Rethinking Split Manufacturing: An Information-Theoretic Approach with Secure Layout Techniques
In this work, we present two practical layout techniques towards secure split manufacturing: (i) gate-level graph coloring and (ii) clustering of same-type gates. We also provide—for the first time—a theoretical framework for quantifying the layout-level resilience against any proximity-induced information leakage. Towards this end, we leverage the notion of mutual information. Overall, our placement-centric protection schemes offer superior resilience against proximity attacks which is observed by lowering the success rate of the attack by 5.27x, 3.19x, and 1.73x while splitting at M1, M2, and M3, respectively, when compared to unprotected layouts.
Gate-level graph coloring
Here we leverage graph coloring to hide the connectivity information; coloring a netlist mandates that there are no connections remaining between gates of the same color. The “colored netlist” is then partitioned by clustering all cells of same colors together and the placement of cells is confined within their respective cluster regions.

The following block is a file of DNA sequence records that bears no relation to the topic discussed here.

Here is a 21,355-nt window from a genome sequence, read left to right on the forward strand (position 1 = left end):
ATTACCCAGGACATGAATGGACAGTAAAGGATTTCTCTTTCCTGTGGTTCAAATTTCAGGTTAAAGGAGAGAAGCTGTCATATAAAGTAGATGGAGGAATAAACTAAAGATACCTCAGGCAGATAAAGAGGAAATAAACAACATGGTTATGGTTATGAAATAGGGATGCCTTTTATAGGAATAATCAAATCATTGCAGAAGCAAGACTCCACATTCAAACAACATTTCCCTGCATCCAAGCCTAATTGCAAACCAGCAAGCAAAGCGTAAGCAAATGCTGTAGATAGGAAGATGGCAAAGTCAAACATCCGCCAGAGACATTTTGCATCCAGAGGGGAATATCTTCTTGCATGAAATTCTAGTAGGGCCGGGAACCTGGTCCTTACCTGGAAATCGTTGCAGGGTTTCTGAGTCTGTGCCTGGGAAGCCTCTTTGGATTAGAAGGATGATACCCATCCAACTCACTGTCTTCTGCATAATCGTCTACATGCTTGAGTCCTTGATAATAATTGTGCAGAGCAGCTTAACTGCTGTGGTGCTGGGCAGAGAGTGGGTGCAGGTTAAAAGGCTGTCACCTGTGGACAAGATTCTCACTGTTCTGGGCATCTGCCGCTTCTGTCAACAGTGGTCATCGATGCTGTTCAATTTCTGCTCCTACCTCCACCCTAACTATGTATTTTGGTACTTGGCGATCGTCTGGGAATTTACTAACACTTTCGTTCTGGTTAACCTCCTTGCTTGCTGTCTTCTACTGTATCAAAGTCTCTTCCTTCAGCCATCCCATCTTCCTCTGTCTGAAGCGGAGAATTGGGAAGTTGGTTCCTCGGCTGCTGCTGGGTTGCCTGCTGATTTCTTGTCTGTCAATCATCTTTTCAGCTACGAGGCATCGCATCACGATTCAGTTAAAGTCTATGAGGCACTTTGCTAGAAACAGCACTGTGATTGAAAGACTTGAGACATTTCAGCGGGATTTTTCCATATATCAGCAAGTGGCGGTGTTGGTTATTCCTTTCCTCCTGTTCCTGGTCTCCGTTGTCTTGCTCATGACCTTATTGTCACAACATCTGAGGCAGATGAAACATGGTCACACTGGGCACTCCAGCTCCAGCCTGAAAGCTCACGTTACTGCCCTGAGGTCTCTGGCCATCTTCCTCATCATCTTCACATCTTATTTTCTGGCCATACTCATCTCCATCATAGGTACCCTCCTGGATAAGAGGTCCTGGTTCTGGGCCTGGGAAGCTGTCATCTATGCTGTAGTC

Clustering of same-type gates
This technique (a.k.a. g-security) comes in two flavors—we either consider (i) only the functionality of the gates (g-type1), or (ii) both the functionality of the gates as well as the number of their inputs (g-type2). That is, for g-type2 we do differentiate between a 2-input NAND gate and a 3-input NAND gate. Doing so is motivated by our experimental results which indicate that utilizing more partitions renders a design more resilient against proximity attacks in practice.